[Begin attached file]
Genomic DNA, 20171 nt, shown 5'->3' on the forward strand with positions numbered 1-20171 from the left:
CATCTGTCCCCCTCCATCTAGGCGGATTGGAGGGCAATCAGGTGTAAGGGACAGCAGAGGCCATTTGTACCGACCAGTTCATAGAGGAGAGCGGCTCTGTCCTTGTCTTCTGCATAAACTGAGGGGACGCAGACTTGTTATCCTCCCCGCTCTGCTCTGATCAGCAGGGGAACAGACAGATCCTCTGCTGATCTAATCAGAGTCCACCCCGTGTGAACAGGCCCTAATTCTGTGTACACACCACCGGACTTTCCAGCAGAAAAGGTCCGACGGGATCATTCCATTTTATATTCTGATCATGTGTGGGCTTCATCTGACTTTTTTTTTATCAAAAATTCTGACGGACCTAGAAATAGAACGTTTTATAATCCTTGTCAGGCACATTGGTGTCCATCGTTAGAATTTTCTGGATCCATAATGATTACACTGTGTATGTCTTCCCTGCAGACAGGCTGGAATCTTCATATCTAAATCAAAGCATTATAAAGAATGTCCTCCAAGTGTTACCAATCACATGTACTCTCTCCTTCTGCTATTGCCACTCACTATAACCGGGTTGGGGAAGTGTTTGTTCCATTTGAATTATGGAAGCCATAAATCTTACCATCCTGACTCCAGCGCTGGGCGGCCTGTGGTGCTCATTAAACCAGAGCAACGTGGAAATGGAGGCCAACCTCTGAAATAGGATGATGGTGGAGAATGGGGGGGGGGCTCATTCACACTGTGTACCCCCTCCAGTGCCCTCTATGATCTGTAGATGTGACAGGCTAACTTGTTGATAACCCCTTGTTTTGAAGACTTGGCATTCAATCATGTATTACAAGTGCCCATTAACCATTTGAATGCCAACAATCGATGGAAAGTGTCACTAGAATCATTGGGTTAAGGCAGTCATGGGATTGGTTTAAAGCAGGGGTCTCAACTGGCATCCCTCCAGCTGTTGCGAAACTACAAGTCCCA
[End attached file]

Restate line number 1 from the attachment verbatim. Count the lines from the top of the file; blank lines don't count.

Genomic DNA, 20171 nt, shown 5'->3' on the forward strand with positions numbered 1-20171 from the left: